George Du Maurier launched Trilbymania. His tale of the free spirited Trilby O’Ferrall sold over 200,000 copies in its first year and inspired plays, movies, fashion and introduced new terms to the English lexicon.
On September 8, 1894, the novel Trilby was published. It collected the illustrated serial that ran in Harpers Monthly from January through August 1894. The titular manic pixie dream girl served as a muse to British art students who share a studio in bohemian Paris. She worked as a laundress and model. Her fatal flaw was her tone-deafness, seized upon by the musician Svengali. He cast a hypnotic spell on her that granted her an operatic soprano and the title Madame Svengali.
The story was adapted as a stage play in 1895. The first adaptation in London featured Trilby wearing a narrow-brimmed hat with a turned-up back. The style became known as a trilby, not to be confused with a fedora.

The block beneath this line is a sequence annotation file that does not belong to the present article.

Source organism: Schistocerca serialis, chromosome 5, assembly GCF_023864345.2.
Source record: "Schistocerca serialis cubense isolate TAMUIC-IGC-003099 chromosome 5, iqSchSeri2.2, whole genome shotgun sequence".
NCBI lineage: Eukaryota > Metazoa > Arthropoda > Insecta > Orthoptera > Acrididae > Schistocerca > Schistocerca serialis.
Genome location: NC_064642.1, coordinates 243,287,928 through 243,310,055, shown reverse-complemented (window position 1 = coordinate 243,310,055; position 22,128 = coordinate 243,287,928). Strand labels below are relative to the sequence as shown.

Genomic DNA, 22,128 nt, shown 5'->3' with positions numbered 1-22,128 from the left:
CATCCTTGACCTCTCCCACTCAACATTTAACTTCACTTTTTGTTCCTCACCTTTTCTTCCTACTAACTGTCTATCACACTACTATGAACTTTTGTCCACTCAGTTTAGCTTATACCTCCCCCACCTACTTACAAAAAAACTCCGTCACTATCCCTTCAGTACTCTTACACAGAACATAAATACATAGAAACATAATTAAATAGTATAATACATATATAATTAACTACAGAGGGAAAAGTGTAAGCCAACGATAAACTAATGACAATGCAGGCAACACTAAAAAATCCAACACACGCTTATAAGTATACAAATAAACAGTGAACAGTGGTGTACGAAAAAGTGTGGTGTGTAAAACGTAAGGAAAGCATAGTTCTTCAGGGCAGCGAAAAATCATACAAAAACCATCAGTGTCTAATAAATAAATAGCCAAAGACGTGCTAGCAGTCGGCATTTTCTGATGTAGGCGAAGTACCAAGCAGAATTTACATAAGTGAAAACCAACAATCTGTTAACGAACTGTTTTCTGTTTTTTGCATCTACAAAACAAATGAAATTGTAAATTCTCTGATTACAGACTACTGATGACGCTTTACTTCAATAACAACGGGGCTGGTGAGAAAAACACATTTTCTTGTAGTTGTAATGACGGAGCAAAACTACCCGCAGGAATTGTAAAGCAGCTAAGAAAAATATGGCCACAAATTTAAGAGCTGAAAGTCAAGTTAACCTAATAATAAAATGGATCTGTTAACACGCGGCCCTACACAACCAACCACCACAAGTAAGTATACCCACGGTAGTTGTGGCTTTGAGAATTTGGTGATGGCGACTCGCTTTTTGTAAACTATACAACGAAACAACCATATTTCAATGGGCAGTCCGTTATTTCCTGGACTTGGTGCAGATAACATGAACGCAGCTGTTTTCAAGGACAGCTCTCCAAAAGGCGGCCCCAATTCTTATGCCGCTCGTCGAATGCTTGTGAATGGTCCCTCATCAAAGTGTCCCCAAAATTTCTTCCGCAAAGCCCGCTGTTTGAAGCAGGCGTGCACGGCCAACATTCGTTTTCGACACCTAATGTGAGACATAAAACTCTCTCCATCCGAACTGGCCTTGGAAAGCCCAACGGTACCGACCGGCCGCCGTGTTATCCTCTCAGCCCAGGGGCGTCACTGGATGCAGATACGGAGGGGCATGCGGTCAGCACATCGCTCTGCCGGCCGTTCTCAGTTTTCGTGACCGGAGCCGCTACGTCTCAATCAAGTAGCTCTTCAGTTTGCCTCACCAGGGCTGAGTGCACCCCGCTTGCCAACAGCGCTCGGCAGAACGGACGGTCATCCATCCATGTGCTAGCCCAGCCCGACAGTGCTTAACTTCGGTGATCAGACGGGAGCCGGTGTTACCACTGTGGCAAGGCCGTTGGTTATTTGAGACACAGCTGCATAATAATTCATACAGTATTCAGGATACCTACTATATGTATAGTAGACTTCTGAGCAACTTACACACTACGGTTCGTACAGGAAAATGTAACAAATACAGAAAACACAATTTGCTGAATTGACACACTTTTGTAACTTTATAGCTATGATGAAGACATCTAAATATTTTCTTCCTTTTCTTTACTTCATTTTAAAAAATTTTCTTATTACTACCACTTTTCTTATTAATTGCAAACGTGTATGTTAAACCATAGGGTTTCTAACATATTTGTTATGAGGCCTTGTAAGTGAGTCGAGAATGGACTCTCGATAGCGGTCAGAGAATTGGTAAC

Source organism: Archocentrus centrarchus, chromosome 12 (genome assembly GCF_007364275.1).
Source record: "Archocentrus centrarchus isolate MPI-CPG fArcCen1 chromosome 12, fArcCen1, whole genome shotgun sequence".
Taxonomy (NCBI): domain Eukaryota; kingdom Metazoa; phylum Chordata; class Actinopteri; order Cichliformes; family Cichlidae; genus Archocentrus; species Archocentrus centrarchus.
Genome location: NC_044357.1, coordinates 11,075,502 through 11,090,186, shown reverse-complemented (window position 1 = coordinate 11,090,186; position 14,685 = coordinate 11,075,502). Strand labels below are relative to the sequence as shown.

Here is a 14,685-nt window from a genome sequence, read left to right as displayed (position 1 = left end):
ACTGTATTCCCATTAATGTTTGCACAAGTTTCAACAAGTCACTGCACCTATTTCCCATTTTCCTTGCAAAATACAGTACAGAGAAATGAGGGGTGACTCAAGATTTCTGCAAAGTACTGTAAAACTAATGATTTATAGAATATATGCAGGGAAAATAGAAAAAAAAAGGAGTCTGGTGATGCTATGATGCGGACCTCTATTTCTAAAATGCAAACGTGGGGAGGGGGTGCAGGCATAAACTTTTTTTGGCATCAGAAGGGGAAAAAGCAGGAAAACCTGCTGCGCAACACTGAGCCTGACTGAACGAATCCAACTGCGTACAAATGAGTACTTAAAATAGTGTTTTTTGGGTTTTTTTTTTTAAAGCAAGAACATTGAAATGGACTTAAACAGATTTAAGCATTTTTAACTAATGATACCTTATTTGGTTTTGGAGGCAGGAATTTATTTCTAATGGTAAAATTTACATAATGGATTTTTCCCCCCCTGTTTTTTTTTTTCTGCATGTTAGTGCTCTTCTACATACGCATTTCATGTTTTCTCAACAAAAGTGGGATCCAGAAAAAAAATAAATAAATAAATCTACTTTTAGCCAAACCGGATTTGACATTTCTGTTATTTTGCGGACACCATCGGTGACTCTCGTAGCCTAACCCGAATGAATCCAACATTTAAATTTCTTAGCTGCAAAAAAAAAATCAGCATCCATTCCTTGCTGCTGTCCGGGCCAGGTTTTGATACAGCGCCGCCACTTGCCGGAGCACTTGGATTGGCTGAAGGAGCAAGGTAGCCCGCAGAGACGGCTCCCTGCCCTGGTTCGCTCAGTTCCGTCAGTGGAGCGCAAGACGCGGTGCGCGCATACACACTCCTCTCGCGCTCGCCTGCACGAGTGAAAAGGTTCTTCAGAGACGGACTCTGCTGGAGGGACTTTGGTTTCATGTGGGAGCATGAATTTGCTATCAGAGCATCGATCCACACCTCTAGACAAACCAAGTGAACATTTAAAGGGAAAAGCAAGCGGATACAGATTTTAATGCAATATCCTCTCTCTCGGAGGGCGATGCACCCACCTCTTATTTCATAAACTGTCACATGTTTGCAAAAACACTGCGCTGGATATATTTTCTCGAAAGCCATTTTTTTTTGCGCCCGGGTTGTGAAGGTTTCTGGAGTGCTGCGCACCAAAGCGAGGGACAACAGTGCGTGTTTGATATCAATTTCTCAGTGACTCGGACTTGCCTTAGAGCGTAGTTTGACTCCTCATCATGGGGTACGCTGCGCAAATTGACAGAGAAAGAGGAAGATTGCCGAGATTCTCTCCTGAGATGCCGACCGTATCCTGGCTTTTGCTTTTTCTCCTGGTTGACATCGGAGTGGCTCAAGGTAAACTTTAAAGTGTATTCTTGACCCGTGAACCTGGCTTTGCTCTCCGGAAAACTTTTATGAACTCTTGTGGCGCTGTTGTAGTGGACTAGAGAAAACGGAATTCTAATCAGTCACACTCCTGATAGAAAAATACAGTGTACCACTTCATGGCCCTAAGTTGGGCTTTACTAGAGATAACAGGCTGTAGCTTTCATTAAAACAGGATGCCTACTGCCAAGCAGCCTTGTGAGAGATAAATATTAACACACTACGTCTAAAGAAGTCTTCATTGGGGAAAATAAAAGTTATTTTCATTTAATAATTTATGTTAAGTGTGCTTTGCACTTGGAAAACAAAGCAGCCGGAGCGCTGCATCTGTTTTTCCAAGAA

Du Maurier’s virulent anti-Semitism makes the novel difficult to read during the Svengali passages. Whereas most of the characters are breezy, likable artists, Svengali is meant to appear gross and uncouth. His piano playing is, for lack of a better word, mesmerizing. He lures Trilby into his machinations. Svengali has come to define someone who manipulates or controls another for his or her own ends.
On a lighter note, Trilby also coined the term in the altogether for nude. She spoke it to the delicate Little Billee.
“I’m posing for Durien, the sculptor, on the next floor. I pose to him for the altogether.’
“The altogether?” asked Little Billee.
“Yes—l’ensemble, you know—head, hands and feet—everything—especially feet.”
From hat to toe, Trilby served as inspiration!